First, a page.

Summary by Martin Mowforth from report by El Economista
2 October 2019
Key words: recycling; incentives; plastics; Bay of Panamá.
On 2 October, El Economista reported that the government of Panamá was looking for ways of incentivising recycling. Speaking at an international symposium on sustainability organised by the Industrial Union of Panamá, the Environment Minister Milciades Concepción said that recycling by industry is practically nil: “Here we can’t set up recycling plants because there are no incentives,” he declared.
According to official figures the Bay of Panamá receives 175,000 tonnes of waste each year, much of which is composed of plastics. The Director of Urban and Household Hygiene Pedro Castillo said that “on recycling we are years behind.”
Cerro Patacón is the main landfill dump for the city of Panamá and the 150 informal recyclers who work there find the collection of plastic material to be less attractive than the collection of other materials because of the low demand for plastics.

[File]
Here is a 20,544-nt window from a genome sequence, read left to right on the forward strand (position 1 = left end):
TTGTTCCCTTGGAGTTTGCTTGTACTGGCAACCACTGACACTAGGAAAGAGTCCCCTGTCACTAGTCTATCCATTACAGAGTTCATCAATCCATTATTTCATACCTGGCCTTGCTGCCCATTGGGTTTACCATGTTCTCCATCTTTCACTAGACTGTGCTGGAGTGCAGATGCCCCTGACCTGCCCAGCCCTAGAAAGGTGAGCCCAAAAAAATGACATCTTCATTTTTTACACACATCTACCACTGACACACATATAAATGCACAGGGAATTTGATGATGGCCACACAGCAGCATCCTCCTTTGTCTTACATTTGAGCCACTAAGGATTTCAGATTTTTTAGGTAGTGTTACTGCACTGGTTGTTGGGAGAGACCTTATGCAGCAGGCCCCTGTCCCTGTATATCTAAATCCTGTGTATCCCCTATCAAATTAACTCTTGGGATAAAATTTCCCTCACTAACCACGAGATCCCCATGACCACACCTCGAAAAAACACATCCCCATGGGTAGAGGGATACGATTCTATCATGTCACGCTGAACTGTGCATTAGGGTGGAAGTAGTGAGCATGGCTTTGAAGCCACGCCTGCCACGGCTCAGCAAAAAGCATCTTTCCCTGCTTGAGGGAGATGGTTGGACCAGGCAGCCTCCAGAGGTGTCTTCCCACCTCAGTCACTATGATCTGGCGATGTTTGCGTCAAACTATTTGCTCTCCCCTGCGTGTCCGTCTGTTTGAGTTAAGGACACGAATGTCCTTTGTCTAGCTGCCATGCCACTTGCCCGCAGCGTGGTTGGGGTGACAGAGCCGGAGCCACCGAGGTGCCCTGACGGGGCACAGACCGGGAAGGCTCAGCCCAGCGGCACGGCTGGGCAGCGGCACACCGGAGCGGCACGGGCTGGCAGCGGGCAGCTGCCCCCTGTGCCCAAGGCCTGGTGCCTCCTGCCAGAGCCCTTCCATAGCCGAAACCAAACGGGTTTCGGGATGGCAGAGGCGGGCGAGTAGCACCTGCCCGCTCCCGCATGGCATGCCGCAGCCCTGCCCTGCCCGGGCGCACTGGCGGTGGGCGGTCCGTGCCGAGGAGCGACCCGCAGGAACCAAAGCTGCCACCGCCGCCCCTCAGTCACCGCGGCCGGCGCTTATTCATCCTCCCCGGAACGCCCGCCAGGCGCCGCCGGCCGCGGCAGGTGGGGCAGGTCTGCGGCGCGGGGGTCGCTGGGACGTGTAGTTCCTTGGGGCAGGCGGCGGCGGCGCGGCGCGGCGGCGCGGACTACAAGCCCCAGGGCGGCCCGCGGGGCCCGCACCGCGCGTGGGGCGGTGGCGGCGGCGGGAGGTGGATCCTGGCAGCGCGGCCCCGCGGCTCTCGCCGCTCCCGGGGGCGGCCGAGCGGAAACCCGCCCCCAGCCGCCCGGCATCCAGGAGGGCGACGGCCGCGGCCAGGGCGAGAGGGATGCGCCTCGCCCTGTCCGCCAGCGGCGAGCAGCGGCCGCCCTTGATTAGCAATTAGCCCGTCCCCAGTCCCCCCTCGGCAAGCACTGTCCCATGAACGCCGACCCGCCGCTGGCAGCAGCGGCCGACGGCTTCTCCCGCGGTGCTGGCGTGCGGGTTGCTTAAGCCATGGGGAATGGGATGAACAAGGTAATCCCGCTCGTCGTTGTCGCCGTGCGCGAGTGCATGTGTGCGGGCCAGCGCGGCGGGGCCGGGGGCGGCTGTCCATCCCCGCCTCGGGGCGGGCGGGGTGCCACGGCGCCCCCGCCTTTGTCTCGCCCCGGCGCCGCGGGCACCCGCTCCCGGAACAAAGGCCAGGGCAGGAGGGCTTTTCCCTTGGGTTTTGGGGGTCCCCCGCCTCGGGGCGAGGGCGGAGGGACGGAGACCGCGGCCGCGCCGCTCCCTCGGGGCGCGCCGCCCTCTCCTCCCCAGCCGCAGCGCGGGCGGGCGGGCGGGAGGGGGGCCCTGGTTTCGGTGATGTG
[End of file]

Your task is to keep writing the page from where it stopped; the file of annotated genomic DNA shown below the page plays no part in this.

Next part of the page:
The United Nations Environment Programme calculates that in Latin America only 10 per cent of all waste material generated is recycled, and that this rate is lower in areas of poverty. UNEP also estimates that each year 8 million tonnes of plastic reach the sea, and that if this continues, by 2050 there will be more plastics in the oceans than fish.